30 years from now I won’t be telling my grandkids that I saw the Cardinals beat the Pirates …. I’ll be telling them about the time their dad (my son) and I went to US Cellular and saw ARod (6th row, 3rd base side) and how he spiked the SS sliding into 2B when there wasn’t a play (and he hit about 572 HRs in BP, including a couple on the landing in CF, and he’s REALLY big … my son will remember his all white batting gloves).

    I’ll also be telling them about the time I saw Bonds and Pujols in the same game, and show them the picture I took (3rd row seats, 1B side) of Albert and barry standing side by side as Pujols held him on after a BB. I don;t even remember who won the game.

    Seeing the greats “in person” seems to be a common theme among fans of all generations. I can still remember seeing Ozzie and George Brett and Don Mattingly (10th row seats behind home plate at Kaufman). I can remember their images VIVIDLY, even though it was close to 20 years ago.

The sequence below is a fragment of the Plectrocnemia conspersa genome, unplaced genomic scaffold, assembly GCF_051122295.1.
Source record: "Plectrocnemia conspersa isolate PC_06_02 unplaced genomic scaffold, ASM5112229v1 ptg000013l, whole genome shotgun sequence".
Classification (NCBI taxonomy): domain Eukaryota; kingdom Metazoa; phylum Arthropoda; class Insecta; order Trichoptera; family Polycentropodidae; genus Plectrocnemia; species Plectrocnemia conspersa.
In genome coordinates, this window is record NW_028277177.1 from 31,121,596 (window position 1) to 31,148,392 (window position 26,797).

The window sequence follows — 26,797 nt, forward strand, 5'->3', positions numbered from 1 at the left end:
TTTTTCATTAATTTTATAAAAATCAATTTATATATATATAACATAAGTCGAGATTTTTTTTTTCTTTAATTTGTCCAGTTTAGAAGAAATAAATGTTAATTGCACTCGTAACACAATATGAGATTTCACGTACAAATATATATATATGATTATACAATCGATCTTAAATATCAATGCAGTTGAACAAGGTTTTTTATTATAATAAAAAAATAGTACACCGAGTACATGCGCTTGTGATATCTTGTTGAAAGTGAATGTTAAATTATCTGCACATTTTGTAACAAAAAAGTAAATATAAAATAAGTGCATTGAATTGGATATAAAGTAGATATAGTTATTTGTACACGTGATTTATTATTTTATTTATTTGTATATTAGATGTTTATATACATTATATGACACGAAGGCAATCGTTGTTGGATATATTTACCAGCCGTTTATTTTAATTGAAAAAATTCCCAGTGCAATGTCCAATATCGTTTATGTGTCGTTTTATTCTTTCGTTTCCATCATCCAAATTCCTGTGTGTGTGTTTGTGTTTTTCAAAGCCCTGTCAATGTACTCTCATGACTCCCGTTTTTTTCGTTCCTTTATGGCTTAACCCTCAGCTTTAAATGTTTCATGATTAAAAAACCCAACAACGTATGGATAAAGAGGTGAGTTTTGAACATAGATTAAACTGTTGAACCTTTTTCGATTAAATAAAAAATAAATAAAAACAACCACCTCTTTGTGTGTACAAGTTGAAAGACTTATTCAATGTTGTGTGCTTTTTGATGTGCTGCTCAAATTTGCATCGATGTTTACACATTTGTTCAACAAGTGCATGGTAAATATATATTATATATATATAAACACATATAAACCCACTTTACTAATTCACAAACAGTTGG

My son and I will talk about the time we got great seats at Wrigley and he was able to talk to Soriano when everyone else was yelling for Fukudome, and Soriano pointed at him and have him the “Spiderman” (Rokk On) hand signal (son was wearing full Soriano gear).

    We’ll also laugh about the time in StL when we saw Aaron Miles (5’8) walking off the field in warmups with Chris Duncan (6’5) and joking that they were “Big Brother & Little Brother”. We’ll remember Derek Lee running in the OF like a gazelle with his long legs. There he was 10 feet from, the real Derek Lee, all 6’5 of him. Right there. Those images last a lifetime.

    We’ll remember Harold Baines day at USCell and getting Retro jerseys.

    I tell my son about the time I was 10yo, and Cardinals’ C Orlando Sanchez came and sat with us in the stands (seats by the bullpen) and giving us kids bazooka Joe bubble gum. My dad tells him about the time we got to talk to RP Jeff Keener, who was the son of one of my dad’s professors at Chiropractic college.